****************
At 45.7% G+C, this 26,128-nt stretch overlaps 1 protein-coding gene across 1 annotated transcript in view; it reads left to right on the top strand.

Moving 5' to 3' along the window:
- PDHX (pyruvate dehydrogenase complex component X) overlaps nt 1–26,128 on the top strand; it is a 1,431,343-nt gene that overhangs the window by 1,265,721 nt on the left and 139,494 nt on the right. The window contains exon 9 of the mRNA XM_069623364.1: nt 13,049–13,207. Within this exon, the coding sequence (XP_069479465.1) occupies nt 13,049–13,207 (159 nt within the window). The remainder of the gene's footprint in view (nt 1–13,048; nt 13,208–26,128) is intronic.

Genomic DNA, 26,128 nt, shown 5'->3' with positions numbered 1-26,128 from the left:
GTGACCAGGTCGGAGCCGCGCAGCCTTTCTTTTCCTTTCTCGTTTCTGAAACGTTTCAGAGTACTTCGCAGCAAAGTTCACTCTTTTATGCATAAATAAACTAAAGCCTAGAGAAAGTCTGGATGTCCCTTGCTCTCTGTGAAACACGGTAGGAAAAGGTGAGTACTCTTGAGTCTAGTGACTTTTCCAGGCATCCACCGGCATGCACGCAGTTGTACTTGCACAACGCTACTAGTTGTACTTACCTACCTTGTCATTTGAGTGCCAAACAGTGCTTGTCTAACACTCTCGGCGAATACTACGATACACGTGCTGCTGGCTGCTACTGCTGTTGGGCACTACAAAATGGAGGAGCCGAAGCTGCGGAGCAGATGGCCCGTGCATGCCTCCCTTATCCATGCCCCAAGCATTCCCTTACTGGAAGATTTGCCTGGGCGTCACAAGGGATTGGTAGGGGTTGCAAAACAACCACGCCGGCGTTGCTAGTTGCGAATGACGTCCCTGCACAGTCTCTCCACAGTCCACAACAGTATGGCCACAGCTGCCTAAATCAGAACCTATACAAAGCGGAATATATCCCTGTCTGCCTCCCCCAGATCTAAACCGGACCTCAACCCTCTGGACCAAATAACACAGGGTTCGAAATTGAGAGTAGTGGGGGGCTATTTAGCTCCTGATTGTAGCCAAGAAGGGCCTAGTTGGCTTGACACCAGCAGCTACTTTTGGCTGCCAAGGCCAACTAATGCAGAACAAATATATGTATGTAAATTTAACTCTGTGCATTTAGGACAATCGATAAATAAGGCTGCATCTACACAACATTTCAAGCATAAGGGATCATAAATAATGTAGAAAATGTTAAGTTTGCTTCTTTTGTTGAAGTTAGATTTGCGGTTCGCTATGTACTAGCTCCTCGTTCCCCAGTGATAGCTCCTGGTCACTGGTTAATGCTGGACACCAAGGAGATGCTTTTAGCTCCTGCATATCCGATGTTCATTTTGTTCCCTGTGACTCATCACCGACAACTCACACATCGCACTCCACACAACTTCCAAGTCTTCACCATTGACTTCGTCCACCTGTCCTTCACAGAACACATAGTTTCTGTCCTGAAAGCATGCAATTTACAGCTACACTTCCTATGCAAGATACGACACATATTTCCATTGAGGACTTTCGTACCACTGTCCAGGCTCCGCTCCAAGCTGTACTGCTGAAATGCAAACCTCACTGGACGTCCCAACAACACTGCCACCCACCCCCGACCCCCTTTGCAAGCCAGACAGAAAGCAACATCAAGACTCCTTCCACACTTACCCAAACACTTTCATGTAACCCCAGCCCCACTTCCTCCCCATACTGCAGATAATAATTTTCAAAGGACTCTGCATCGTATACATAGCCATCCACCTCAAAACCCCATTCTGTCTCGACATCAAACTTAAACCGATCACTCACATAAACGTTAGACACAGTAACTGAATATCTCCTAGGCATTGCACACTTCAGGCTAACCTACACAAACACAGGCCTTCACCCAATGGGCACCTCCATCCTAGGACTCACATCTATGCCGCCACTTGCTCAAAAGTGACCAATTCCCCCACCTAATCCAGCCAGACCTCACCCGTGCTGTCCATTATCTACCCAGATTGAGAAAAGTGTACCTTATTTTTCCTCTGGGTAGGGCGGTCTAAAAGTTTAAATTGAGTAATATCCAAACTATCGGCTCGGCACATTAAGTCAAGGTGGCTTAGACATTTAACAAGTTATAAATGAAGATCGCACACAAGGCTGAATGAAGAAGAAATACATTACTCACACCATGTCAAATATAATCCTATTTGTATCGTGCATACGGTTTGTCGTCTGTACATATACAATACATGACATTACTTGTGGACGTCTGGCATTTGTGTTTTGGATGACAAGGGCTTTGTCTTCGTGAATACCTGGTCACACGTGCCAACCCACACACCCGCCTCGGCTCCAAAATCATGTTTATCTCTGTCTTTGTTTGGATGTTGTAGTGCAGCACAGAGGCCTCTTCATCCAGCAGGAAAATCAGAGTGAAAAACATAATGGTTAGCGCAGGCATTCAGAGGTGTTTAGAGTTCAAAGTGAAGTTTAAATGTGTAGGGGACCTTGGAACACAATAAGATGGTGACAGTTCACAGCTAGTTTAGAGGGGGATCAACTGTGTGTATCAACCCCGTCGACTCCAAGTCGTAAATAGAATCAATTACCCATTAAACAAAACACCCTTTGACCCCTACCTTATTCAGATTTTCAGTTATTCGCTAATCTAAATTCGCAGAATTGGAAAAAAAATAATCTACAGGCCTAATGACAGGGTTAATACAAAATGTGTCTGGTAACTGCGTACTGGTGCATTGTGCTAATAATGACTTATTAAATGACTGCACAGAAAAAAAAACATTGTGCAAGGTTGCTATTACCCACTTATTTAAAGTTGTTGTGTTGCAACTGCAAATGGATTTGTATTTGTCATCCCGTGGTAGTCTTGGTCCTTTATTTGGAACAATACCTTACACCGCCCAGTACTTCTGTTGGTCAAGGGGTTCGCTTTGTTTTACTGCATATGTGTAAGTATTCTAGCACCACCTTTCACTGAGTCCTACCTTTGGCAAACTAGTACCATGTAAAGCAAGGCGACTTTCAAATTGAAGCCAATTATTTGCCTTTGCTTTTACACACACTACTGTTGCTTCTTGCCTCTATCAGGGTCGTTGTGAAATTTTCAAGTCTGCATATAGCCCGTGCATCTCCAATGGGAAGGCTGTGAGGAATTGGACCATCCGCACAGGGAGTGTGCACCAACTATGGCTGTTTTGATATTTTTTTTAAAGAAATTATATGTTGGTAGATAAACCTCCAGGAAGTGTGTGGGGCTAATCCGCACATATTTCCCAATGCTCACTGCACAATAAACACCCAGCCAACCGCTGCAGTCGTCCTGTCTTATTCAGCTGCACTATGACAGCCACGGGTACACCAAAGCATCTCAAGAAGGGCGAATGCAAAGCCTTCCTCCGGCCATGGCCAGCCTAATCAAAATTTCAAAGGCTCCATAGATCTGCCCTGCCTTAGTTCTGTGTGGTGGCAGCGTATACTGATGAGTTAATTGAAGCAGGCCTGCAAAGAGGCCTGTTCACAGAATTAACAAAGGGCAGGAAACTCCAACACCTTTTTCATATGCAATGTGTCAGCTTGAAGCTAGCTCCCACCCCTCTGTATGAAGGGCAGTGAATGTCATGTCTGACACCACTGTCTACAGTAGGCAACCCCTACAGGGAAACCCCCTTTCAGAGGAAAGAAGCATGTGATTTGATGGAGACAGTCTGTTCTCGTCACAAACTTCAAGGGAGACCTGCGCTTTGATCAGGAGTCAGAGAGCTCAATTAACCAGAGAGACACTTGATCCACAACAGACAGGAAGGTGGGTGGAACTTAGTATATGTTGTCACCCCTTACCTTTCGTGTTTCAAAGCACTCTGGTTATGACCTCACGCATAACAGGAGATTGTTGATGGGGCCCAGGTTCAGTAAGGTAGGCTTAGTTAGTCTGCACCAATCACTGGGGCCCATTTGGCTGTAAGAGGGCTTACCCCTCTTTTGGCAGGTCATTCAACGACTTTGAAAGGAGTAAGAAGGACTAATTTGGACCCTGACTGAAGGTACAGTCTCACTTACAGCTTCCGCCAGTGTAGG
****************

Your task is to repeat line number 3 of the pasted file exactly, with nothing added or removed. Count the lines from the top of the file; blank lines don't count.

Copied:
- PDHX (pyruvate dehydrogenase complex component X) overlaps nt 1–26,128 on the top strand; it is a 1,431,343-nt gene that overhangs the window by 1,265,721 nt on the left and 139,494 nt on the right. The window contains exon 9 of the mRNA XM_069623364.1: nt 13,049–13,207. Within this exon, the coding sequence (XP_069479465.1) occupies nt 13,049–13,207 (159 nt within the window). The remainder of the gene's footprint in view (nt 1–13,048; nt 13,208–26,128) is intronic.